Kendyll Mitchell says surviving the collapse of the CTV building with two of her children was one of “lots of little miracles” the day of the Christchurch earthquake.
Mitchell, her daughter Dita, who was a baby at the time, and son Jett survived despite being on the fifth floor of the CTV building.
“It’s a bit scary that I fell five stories when it collapsed,” Dita said.
Jett, who was almost four when the quake struck, remembers being stuck under the rubble.
The Mitchell family spoke to John Campbell on Breakfast in Christchurch this morning ahead of the 10th anniversary memorial service this afternoon.
On 22 February, 2011, 185 people died following the earthquake that struck at 12.51pm, centred 6.7km south-east of central Christchurch.
“Today was really about bringing the kids up to be a part of this because they were so little, it’s not really something we like to remember all the time so 10 years is a big milestone, so they wanted to be here.”
“We’re the lucky ones, we’re very appreciative to everyone who helped that day and made us still be a family.”
“We’re doing really well as a family, we’ve got two more children, Hayden and I got married, the kids are amazing.”
Mitchell’s husband biked across the city to the CTV building not knowing if his family were dead.
“The infamous photo where I am being carried and the two children, the man holding me is actually Mark and he was Hayden’s friend, he managed to somehow ring Hayden and let him know that we were okay and we were being taken to triage.”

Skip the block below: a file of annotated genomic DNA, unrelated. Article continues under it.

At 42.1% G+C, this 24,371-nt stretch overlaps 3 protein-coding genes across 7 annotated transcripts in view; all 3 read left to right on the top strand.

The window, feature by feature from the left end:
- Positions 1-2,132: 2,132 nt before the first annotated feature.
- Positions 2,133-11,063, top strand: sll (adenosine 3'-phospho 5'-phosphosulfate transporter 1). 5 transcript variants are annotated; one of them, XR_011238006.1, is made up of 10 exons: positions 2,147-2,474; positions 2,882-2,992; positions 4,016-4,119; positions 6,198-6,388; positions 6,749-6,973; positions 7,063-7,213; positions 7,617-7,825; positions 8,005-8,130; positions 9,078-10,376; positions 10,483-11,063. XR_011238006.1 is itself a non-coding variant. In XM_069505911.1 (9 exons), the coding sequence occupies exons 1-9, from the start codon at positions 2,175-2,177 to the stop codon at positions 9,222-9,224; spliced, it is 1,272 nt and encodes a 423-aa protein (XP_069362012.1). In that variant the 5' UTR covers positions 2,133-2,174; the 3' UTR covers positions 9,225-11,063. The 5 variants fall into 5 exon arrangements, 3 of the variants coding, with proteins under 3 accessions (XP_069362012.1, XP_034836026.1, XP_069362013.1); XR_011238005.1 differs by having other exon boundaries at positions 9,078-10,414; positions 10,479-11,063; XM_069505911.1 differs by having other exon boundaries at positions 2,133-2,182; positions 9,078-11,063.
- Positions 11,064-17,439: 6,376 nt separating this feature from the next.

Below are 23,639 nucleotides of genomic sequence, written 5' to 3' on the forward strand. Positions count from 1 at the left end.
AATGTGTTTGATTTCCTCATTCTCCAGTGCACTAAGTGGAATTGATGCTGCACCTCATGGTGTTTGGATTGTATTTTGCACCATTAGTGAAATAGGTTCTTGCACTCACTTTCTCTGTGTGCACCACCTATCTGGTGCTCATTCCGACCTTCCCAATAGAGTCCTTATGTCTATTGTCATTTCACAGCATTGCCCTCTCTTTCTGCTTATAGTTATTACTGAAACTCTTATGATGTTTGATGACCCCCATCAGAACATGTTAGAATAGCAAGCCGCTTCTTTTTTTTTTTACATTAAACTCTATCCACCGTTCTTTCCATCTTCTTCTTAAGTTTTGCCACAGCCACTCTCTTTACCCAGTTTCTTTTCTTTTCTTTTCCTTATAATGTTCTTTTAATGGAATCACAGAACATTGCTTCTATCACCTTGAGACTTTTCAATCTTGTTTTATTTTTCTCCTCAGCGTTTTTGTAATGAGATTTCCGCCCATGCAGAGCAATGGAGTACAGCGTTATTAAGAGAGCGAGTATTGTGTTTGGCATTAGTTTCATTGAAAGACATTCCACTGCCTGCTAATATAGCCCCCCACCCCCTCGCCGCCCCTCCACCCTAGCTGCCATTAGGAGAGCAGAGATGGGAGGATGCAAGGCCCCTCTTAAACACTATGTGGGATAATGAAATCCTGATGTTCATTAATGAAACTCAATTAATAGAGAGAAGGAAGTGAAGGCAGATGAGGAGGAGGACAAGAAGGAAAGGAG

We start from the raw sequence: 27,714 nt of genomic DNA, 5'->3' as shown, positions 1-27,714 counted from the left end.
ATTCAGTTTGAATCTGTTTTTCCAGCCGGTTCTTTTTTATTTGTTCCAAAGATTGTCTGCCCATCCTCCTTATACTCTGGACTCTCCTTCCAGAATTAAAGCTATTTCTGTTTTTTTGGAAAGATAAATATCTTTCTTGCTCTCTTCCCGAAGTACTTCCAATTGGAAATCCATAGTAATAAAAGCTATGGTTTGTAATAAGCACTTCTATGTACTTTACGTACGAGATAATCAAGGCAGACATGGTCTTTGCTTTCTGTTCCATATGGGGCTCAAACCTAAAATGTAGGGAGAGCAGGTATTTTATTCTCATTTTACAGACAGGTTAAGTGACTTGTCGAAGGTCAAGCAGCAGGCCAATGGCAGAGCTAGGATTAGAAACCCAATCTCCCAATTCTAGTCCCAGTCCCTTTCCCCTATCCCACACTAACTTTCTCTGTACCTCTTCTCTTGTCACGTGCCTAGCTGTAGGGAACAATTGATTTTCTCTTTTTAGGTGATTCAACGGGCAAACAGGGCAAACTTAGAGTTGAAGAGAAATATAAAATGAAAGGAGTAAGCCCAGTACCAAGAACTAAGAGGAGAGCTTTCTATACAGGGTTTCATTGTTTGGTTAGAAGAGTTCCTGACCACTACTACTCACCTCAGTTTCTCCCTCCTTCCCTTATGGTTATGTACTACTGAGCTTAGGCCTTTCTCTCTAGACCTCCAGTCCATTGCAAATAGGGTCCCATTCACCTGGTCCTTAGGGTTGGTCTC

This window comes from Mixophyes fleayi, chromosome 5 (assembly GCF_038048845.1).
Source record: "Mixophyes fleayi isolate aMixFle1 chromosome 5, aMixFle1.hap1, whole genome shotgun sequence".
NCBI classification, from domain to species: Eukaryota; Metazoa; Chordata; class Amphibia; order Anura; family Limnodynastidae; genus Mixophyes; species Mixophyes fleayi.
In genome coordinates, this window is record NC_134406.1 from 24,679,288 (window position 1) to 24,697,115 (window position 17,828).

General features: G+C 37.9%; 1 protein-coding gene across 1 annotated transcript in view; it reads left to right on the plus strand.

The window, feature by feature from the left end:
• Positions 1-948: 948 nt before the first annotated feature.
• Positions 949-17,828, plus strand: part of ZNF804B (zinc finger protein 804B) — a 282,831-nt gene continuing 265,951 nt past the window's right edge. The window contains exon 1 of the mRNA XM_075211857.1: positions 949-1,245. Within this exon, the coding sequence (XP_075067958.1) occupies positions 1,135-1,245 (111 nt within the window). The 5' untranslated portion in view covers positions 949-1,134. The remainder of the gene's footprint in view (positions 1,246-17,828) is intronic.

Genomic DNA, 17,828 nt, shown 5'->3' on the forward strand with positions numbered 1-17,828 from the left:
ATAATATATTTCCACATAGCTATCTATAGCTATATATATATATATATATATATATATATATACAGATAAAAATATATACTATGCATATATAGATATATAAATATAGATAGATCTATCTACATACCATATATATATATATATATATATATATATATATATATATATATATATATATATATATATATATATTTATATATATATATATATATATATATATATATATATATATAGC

“Hayden seing the building but knew we weren’t in, there were a lot of little miracles that day, heaps of them.”
Mitchell was grateful to not see the things Hayden had seen on his ride across Christchurch.
“He went down High St, he saw some pretty horrific things that I didn’t thankfully,” she said.
“He thought we’d be all over because he knew we were at the appointment at the time of the quake, it was pretty hard on him emotionally.”
In the hours after being pulled from the rubble, the Mitchell family effectively moved to Timaru, where the memories of the quake made them look at life positively.
“Everything just fell into place once we got out, I was discharged from hospital when I shouldn’t have been, happy to be, got taken to Timaru,” she said.
“Our car was the only car that survived on the street, they had to move it to get a crane in so we were allowed to get our car out, we were able to leave the city and we pretty much moved to Timaru that night and it’s worked out very well.”
“Definitely look at it in a positive aspect, life could definitely be worse, we do remember all the ones who didn’t make it out of the building that day or the earthquake.”
“Hayden especially is very grateful to have his family.”